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Old 03-23-2010, 09:03 AM   #14
Jae Chung
New Member
Join Date: Dec 2009
Location: Bloomington, IN
Posts: 11

Linda, thanks for the thoughtful reply.

Originally Posted by Linda Kardos View Post
IMHO I think you'll have to respect her eating habits and preferences. They are not bad and her lack of interest in supplements is common. After experimenting with "recommended" supplement pills for better health and fitness improvement (over 25 years), I don't believe that they are worth the $$ or annoying size they come in, at least not at this level of athletic endeavor.
It's not that she's not interested, it's that she physically can't stomach them. The large fish oil pills make her gag and the fish oil liquid is even worse (even the Carlson's lemon-flavored). Sigh.

Given her knee pains, migraines, etc. I think that it's absolutely worth it to her from a quality of life POV to take more fish oil. It's just that she doesn't like pills or the liquid. At this point, the athletic endeavors are far less important and are not a factor in terms of the fish oil.

I find that finding balance with (not eliminating) alcohol, added sugar and dairy in the diet help best for fueling workouts and recovery and inflamation control. Don't forget adequate (not necessarily excessive) protein.
Agreed on this... I am positive she is not getting enough protein.

I also think a more general strength focus to her programming might help. Get her doing more bodyweight exercises and scale the dumbell work accordingly.

Try to get her in to a certified A.R.T. therapist. That stuff heals injuries fast! 3 sessions did more for me (hip tendonitis) than 5 months with a traditional PT.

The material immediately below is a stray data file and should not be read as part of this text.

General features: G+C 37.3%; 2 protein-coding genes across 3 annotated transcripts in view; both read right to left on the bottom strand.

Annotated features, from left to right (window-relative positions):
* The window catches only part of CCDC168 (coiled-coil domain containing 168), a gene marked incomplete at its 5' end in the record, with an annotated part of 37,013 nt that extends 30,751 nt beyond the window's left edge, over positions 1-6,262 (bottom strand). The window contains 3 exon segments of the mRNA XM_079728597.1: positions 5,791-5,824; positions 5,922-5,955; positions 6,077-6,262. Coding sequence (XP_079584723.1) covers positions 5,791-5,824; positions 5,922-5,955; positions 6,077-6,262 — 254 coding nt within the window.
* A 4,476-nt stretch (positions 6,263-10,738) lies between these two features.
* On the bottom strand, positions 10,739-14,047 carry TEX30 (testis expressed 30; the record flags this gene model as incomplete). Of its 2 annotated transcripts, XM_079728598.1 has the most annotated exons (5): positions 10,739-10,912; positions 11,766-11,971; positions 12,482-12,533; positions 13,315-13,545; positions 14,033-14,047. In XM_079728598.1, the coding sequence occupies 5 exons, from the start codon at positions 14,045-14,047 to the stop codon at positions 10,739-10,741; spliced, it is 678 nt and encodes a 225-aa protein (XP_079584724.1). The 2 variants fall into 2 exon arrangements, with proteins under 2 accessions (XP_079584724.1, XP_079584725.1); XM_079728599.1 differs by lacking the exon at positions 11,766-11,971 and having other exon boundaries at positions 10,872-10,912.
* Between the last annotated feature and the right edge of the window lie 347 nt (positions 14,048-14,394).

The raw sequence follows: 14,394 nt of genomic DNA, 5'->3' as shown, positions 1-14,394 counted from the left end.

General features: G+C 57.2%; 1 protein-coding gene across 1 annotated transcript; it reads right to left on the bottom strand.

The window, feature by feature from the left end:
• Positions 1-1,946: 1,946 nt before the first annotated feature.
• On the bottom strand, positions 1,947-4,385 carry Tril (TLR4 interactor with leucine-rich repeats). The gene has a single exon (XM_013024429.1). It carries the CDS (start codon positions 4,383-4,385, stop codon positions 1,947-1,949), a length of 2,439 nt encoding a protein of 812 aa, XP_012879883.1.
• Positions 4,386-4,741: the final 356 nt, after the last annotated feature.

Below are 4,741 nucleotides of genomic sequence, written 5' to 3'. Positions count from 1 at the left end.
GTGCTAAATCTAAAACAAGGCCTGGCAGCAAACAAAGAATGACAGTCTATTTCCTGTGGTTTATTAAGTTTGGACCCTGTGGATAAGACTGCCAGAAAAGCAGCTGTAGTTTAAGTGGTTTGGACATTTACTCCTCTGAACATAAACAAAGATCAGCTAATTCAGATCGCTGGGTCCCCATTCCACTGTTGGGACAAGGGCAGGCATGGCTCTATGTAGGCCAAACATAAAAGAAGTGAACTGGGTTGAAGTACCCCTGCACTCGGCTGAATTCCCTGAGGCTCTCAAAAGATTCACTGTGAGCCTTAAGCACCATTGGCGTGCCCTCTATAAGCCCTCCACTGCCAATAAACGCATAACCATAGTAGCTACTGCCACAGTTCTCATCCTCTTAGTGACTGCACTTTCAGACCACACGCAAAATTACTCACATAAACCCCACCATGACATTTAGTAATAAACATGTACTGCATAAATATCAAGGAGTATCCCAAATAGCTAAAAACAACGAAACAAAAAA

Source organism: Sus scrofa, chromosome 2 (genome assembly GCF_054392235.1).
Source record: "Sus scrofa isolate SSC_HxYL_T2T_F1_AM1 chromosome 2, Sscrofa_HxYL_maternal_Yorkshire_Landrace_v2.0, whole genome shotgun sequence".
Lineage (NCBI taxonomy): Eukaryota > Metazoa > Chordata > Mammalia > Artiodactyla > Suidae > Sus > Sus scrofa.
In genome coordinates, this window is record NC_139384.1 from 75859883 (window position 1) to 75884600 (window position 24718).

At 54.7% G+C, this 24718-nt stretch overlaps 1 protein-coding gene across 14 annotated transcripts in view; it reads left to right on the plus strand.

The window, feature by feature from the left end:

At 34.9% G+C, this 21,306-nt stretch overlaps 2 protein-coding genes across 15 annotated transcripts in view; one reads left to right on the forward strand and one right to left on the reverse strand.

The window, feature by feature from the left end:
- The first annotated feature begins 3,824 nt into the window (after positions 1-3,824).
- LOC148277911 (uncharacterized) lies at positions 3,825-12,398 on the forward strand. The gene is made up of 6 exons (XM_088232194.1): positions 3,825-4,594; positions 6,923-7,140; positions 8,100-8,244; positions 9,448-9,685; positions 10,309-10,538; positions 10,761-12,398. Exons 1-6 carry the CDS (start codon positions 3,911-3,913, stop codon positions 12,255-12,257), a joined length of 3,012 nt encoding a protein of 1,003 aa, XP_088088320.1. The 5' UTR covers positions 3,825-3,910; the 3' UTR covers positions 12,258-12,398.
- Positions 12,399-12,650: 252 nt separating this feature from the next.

Will do, thanks!

I guess the other big thing I would ask is if she knows what her fitness goals are? If they are not defined then likely trying to find a program for her is just shooting at a moving target. Make sure her priorities are the same ones that you see for her.
Unfortunately she has not been willing to talk to me about these goals for some reason. I think she was reluctant to regard training as anything other than having fun in the gym and did not want to be all serious about it. She has been training with me for several months now and may have had a bit of change of perspective. I'll ask her again.

My primary goals for her at this point are to restore some mobility to the shoulder and gain some remedial strength. She has gone from doing 5 painful push-ups on the kitchen counter to doing 5-10 push-ups with no shoulder pain on the ground (from her knees). This is a tremendous start!

Sleep, life's stresses and motivation are more important than they used to be at this stage for her. If she is not stressing over work or family then she can get by on less sleep but if there is a lot going on in other areas of life then working on getting lots if sleep goes a long way.
Unfortunately she sleeps about 4-6 hours a night, and claims she has been this way for most of her adult life. I know that some people seem to do ok on less sleep, but 5 hours per night?! I don't expect her to change this at all, though, so it's kinda moot.

I hope I am not out of line with my comments and your knowledge/experience. I just find that living "this side" of the fitnesss and age equation is a lot different than what I thought it would be as a younger fitness enthusiast.
Not at all... thanks so much for your thoughts!

I think I am decently knowledgeable in working with novice clients who have few mobility problems. Working with older clients with multiple (and severe) mobility issues, and with very different goals, has been a challenge for me. I lack the technical knowledge to improve their mobility quickly, and I lack the experience in dealing with people who are motivated by different goals than I am. So, I appreciate your insights and comments!
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